After Sunday Mass, the Rev. James Morris will bless baskets filled with traditional Easter foods such as kielbasa, sweetbread, and ornately decorated eggs at St. John the Baptist Ukrainian Catholic Church.
Parishioners of the Salem church will take them back to their homes for a traditional holiday dinner.
“In Ukraine, the week before Easter is very solemn,” said Eva Sacharuk, 83, an immigrant who lives in Wenham. “Everybody prays and you didn’t eat much. . . . The first food you eat on Easter, it has
to be blessed.”
Faith and culture are celebrated at St. John’s, one of six Ukrainian Catholic churches in Massachusetts. On Palm Sunday last week, Morris blessed pussy willow branches, which Ukrainians use in place of palms, which do not grow in their cold climate.
“I keep them from every year,” said Halyna Mushak, 27, who immigrated to Salem from western Ukraine seven years ago. “We don’t throw away what is blessed.”
But the joy of Easter this year is tempered by a deep concern over the political turmoil in eastern Ukraine. Since mass protests and deadly clashes with Russia began months ago, parishioners at St. John’s have been praying for peace in their homeland.
“We pause at this time of year, in a special way, to be in
a union of faith and prayer,” Morris said during his homily on Palm Sunday. “All the people of Ukraine are, in fact, our brothers and sisters, if not by blood then by our faith.
“It is fitting, at this time . . . that we think of that bond, and that solidarity that we have with all our brothers and sisters in Ukraine.”
The unrest is especially painful for parishioners with close ties to the Eastern European country.
“I’m all-Ukrainian,” said Christine Hezzey, 58, of Ipswich, a daughter of immigrants. “I’m afraid it’s going to get really bad there. Normally Easter is so joyous, but it’s frightening to think about what may happen there.”
For some, the current conflict evokes painful memories of Ukraine’s complex relationship with Russia. The country did not become independent until 1991, after the breakup of the former Soviet Union.
“We left in 1945,” said Sacharuk, who was 14 and with her widowed mother and brother when she escaped from her home in western Ukraine. “We were fleeing from the communist Russians. We ended up in a displaced persons camp in Austria.”
There she met her future husband, Serge Sacharuk, now 86, who moved to the camp after a brief stay in Germany. “The [Soviet] front was approaching,” Serge recalled. “I was working in a German field hospital and a surgeon said, ‘Come with us.’ ”
Serge Sacharuk is concerned that Russia’s recent annexation of the Crimean Peninsula from Ukraine could spread.
“There are big army tanks lined up on the border,” said Serge, a retired chemical engineer who still speaks with the accent of his homeland. “We ache about this, obviously, because we were born there.”
The kinship with a country nearly 6,000 miles away played out in the pews of St. John’s. “O Great God,” a hymn sung at the end of each Mass, seemed more poignant these last few months, Morris said.
“It’s been very emotional to sing it,” Morris said. “Its last [verse] says ‘O Great God, give to Ukraine strength, glory, and eternal fortune.’ ”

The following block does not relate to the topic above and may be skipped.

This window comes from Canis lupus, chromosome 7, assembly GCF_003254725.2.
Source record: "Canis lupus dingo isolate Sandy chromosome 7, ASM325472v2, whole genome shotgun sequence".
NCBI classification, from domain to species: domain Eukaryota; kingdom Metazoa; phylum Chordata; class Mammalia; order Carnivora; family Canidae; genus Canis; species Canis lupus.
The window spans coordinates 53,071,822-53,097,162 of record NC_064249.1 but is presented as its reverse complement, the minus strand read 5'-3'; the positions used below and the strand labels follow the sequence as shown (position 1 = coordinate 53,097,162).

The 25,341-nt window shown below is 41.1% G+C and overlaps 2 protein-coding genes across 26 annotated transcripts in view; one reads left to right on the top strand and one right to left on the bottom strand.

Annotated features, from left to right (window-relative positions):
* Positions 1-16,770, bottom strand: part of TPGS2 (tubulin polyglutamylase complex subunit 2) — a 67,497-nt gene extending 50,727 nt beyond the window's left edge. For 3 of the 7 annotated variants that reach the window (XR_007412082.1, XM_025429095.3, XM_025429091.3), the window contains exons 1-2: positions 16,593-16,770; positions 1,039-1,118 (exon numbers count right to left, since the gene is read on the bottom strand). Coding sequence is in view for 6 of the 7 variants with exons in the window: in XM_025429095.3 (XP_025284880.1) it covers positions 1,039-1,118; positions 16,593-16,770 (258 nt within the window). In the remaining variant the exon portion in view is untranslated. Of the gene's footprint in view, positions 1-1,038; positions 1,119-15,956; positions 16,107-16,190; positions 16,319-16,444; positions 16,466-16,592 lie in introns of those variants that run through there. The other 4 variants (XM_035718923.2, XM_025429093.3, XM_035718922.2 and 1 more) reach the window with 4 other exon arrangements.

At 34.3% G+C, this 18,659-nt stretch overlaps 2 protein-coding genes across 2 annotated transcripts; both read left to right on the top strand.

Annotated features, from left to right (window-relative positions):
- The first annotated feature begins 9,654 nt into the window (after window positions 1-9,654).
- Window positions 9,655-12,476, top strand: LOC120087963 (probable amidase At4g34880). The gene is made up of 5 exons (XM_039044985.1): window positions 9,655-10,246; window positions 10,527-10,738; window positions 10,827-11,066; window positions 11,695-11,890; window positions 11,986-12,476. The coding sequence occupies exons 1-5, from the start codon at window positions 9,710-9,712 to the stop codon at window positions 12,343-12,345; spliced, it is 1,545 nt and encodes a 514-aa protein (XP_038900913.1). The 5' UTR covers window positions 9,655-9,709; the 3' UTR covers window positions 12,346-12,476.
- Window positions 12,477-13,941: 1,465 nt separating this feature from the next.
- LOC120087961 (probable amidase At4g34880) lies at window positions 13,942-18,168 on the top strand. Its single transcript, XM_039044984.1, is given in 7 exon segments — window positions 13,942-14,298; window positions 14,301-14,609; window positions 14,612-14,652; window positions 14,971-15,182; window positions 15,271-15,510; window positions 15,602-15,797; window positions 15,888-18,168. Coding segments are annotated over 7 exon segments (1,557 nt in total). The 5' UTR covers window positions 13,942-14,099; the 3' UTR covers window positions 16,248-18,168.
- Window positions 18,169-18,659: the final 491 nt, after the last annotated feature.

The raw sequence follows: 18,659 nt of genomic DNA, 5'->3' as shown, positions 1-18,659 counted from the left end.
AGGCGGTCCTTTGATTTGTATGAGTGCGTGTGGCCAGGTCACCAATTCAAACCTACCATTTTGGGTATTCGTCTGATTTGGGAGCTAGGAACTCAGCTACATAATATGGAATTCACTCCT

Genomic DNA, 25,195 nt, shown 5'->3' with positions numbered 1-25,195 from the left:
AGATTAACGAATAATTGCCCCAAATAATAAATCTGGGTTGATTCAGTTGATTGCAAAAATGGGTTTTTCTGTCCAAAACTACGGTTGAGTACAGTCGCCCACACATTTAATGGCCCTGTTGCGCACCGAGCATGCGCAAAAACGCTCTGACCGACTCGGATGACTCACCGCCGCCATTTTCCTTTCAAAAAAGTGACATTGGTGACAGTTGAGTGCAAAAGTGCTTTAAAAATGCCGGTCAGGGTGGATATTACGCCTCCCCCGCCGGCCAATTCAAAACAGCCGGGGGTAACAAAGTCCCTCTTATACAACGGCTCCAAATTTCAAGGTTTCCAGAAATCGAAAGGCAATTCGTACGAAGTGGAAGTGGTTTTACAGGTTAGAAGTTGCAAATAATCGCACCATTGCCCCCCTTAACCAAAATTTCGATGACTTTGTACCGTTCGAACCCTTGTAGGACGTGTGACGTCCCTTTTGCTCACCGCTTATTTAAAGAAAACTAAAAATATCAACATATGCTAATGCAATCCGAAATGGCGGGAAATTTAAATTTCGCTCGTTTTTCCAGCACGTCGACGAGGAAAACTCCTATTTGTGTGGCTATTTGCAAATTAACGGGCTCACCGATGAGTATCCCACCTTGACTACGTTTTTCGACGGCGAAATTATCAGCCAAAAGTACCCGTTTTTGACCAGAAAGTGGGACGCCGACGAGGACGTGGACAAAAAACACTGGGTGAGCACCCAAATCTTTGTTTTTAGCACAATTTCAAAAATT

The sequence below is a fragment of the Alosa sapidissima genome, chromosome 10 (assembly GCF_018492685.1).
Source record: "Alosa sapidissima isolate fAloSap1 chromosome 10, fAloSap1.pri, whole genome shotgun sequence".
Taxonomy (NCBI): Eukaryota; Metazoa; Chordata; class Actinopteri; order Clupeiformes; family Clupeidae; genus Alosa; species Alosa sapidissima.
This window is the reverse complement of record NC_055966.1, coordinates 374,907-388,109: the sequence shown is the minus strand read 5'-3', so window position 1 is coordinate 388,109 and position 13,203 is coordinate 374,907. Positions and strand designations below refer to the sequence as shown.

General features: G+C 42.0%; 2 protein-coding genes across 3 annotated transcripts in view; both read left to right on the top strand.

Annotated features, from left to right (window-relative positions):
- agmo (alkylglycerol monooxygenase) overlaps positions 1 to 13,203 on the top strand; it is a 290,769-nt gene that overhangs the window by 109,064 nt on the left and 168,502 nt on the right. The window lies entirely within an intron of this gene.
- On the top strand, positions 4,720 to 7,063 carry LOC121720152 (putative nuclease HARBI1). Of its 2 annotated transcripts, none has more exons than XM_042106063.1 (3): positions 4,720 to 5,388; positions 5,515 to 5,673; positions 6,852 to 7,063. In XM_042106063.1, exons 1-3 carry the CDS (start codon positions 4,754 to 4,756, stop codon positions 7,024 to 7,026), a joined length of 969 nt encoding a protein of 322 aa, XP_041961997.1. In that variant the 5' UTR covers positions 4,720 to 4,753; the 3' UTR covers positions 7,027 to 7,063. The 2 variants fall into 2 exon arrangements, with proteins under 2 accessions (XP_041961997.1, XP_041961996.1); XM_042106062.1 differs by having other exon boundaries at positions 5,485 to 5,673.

St. John’s, founded in 1918, is a small parish with only 30 active members. A few are immigrants, but most members are second- or third-generation Ukrainians.
Tim Hezzey, 19, of Ipswich, is the only altar server.
“I’ve been doing it for 12 years, the majority of my life,” said Hezzey, a student at North Shore Community College. “There isn’t anyone else now to take over.”
St. John’s is part of the Eastern Catholic Church, which is led by Pope Francis in Rome. But Eastern Catholicism differs from Roman Catholicism in key ways.
In the Eastern culture, the Mass follows the Byzantine liturgical rite, which involves solemn chanting and the veneration of icons instead of statues.
The priest stands for long periods with his back to the congregation. Priests also may marry.
“We believe the same things as Roman Catholics, but we celebrate differently,” said Morris, 63, who has been married since 1978 to his wife, Joy.
St. John’s is one of 18 Ukrainian parishes in New England run by the Ukrainian Catholic Eparchy of Stamford, Conn.
“I don’t think it was ever considered a big parish,” said Morris, a Malden native who converted from Roman Catholicism. “But having their own church was important for their Ukrainian identity.”
The simple brick-and-wood church blends into a working-class neighborhood on Bridge Street in Salem. A gold-plated crucifix graces the altar adorned with beautiful icons of Jesus, Mary, and Ukrainian saints Olga and Vladimir.
“Icon comes from a word that means true image,” said Morris, who also teaches religion at Austin Prep in Reading.
Mass is said in a mix of Ukrainian and English. Parishioners travel from Chelmsford, Ipswich, Gloucester, and other communities.
“We like the liturgy,” said Gene Skrabut, 63, of Rockport, a parishioner for 35 years. “We felt welcome here from the beginning.”
Many help to preserve Ukrainian traditions, such as decorating eggs with folk designs or religious symbols.
“This one represents Palm Sunday,” said Betty Ripson, 83, of Chelmsford, holding an egg decorated with a pussy willow. “Here’s a rooster, a symbol of food.”
Non-Ukrainians feel at home, too.
Joe Cesario of Malden is the former music director at St. Peter’s Church, a small Italian parish in Malden, which was closed in 2004 by the Archdiocese of Boston. He’s now a cantor at St. John’s, where he assists Morris, his longtime friend.
“Musically, this is a whole lot different,” said Cesario, 66. “Spiritually, I feel nourished here.”
Myron and Rosemarie Romanyk of Gloucester returned on Palm Sunday for the first time since Myron suffered severe burns in a chemical explosion at a Lynn factory the week before Christmas.
Said Rosemarie, “We wanted to be back for Easter.”